The Lifecolor paint does indeed dry beautifully flat and the next layer can be done within 15 minutes. If you're like me and take a tv break in between and lose track of time, it can take a while longer.

In a nutshell, I did the following (but do watch Night Shift's video if you want to see details):
(paint is heavily thinned 20/80 with tap water)
  • 1 heavy layer of color #1, including speckles
  • several lighter layers of color #2, with speckles
    With "lighter" I mean: not slapping it on to try and get full coverage, but apply sparingly and re-apply where needed after the first has dried.
  • 1 light coat of #3, with speckles
  • 1 extremely light (thinned 5/95) coat of #4, with "normal" speckles
  • another light coat of #3 to try to blend it all together
  • another round of speckles with #1
You can go back and forth between colours, adding layers until you have the desired result.
Here are a few snapshots.

Sunday 2 May 2021

BSG - Complete

The Galactica is now ready to join the two Viper sisters in the bookshelf. They'd have something to land on, if there wasn't a small difference in scale of a factor 60.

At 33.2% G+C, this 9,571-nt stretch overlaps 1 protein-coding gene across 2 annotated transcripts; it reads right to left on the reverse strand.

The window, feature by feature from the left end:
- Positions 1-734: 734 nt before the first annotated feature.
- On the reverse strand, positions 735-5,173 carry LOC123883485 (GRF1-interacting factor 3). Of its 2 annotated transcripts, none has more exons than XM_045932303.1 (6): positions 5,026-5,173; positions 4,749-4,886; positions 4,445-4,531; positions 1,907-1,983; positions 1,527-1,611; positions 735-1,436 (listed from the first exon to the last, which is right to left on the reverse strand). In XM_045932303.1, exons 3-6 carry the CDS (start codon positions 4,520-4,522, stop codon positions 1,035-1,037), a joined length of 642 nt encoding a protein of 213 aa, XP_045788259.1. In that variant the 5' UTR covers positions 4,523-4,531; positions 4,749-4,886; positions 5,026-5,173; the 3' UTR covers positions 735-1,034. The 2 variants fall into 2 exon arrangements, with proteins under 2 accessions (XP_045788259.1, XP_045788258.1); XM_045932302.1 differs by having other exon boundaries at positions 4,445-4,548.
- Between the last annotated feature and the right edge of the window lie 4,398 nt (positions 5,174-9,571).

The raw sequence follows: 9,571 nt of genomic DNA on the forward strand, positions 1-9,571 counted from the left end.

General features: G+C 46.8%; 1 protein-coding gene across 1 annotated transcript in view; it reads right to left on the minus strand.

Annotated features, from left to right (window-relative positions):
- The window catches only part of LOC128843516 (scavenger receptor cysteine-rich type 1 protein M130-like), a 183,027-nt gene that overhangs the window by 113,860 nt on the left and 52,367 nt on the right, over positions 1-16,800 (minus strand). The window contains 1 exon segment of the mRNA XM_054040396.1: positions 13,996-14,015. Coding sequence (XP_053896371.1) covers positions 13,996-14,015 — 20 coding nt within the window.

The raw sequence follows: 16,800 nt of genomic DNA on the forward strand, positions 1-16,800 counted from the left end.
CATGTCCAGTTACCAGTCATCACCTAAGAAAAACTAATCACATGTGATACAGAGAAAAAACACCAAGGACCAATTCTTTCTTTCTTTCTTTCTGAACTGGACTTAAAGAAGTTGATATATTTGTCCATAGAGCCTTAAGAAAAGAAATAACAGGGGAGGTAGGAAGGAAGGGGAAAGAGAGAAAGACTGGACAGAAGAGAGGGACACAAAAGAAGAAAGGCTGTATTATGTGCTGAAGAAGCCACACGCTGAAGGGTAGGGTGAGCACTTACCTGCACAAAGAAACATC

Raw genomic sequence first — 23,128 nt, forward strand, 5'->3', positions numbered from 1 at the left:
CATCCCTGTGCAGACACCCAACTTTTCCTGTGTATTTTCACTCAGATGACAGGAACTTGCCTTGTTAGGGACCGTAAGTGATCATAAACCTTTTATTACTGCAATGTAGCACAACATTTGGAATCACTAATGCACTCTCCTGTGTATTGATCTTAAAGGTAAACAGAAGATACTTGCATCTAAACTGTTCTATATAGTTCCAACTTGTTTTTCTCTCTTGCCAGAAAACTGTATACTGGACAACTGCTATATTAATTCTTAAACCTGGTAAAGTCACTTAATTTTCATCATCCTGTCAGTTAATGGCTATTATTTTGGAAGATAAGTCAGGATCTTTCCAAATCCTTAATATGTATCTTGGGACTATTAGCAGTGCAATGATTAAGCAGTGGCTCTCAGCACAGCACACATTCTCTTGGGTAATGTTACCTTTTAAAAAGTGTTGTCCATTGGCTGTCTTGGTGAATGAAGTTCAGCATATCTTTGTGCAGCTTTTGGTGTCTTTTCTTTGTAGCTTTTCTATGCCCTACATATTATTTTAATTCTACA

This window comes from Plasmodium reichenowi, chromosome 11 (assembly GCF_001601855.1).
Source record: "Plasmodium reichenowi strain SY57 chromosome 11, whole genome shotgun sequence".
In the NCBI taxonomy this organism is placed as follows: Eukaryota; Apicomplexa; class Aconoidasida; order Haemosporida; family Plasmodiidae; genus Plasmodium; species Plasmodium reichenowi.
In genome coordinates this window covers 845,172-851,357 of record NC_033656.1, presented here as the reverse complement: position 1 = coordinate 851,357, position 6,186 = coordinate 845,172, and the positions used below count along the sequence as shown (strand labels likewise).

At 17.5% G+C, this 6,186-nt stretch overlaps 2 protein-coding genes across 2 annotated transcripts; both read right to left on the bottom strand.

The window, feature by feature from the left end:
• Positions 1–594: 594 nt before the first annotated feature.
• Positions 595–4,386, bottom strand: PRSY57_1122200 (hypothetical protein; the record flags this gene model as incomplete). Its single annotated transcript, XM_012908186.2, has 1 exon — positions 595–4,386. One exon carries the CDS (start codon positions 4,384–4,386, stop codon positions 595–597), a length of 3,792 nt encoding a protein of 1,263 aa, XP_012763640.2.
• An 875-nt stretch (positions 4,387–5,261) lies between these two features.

Kit: Battlestar Galactica
Scale: 1/4105
Manufacturer: Moebius Models
Price: ~40 (can't remember exactly)
Number of parts: 69
Time spent: 15 hours
Project completion time: 1 year

I contemplated having a friend 3D print a few mini-vipers to put in the landing bay, but they would be too small to print. And my non-existing sculpting skills weren't up to the task.

Paint: (mostly Vallejo)

  • As usual the model was primed with AMMO One-shot primer (i.e. rebranded Stynylrez) as I no longer use the Vallejo primers.
  • Armour plating was randomly painted black, white and grey for contrast. (Dark seagreen and Pale grey blue, but it doesn't really matter)